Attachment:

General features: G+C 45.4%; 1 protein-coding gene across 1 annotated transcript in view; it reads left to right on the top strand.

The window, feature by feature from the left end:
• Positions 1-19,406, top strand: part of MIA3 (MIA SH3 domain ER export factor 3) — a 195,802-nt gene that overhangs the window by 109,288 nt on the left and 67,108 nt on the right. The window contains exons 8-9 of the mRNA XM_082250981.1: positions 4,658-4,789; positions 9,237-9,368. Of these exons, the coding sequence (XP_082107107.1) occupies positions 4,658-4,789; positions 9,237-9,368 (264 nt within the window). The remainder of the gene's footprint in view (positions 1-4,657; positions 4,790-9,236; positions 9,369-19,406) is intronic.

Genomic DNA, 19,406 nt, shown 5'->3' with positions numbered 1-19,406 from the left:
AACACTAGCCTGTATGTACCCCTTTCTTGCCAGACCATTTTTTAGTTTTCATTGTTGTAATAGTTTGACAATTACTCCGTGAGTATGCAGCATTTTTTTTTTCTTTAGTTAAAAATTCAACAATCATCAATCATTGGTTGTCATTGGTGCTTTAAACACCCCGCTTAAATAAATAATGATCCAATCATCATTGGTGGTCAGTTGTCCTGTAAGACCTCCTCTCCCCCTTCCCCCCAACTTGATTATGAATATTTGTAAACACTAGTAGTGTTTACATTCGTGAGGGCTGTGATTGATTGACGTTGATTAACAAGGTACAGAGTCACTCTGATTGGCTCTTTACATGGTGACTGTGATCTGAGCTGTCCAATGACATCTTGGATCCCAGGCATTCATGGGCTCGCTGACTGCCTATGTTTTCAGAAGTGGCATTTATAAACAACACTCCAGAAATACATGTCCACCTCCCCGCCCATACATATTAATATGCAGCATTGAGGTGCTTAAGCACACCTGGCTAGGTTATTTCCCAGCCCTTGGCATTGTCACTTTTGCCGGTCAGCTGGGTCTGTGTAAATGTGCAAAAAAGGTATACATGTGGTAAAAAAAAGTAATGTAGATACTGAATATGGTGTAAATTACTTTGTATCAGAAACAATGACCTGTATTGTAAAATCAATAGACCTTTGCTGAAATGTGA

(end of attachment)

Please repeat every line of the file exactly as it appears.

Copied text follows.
General features: G+C 45.4%; 1 protein-coding gene across 1 annotated transcript in view; it reads left to right on the top strand.

The window, feature by feature from the left end:
• Positions 1-19,406, top strand: part of MIA3 (MIA SH3 domain ER export factor 3) — a 195,802-nt gene that overhangs the window by 109,288 nt on the left and 67,108 nt on the right. The window contains exons 8-9 of the mRNA XM_082250981.1: positions 4,658-4,789; positions 9,237-9,368. Of these exons, the coding sequence (XP_082107107.1) occupies positions 4,658-4,789; positions 9,237-9,368 (264 nt within the window). The remainder of the gene's footprint in view (positions 1-4,657; positions 4,790-9,236; positions 9,369-19,406) is intronic.

Genomic DNA, 19,406 nt, shown 5'->3' with positions numbered 1-19,406 from the left:
AACACTAGCCTGTATGTACCCCTTTCTTGCCAGACCATTTTTTAGTTTTCATTGTTGTAATAGTTTGACAATTACTCCGTGAGTATGCAGCATTTTTTTTTTCTTTAGTTAAAAATTCAACAATCATCAATCATTGGTTGTCATTGGTGCTTTAAACACCCCGCTTAAATAAATAATGATCCAATCATCATTGGTGGTCAGTTGTCCTGTAAGACCTCCTCTCCCCCTTCCCCCCAACTTGATTATGAATATTTGTAAACACTAGTAGTGTTTACATTCGTGAGGGCTGTGATTGATTGACGTTGATTAACAAGGTACAGAGTCACTCTGATTGGCTCTTTACATGGTGACTGTGATCTGAGCTGTCCAATGACATCTTGGATCCCAGGCATTCATGGGCTCGCTGACTGCCTATGTTTTCAGAAGTGGCATTTATAAACAACACTCCAGAAATACATGTCCACCTCCCCGCCCATACATATTAATATGCAGCATTGAGGTGCTTAAGCACACCTGGCTAGGTTATTTCCCAGCCCTTGGCATTGTCACTTTTGCCGGTCAGCTGGGTCTGTGTAAATGTGCAAAAAAGGTATACATGTGGTAAAAAAAAGTAATGTAGATACTGAATATGGTGTAAATTACTTTGTATCAGAAACAATGACCTGTATTGTAAAATCAATAGACCTTTGCTGAAATGTGA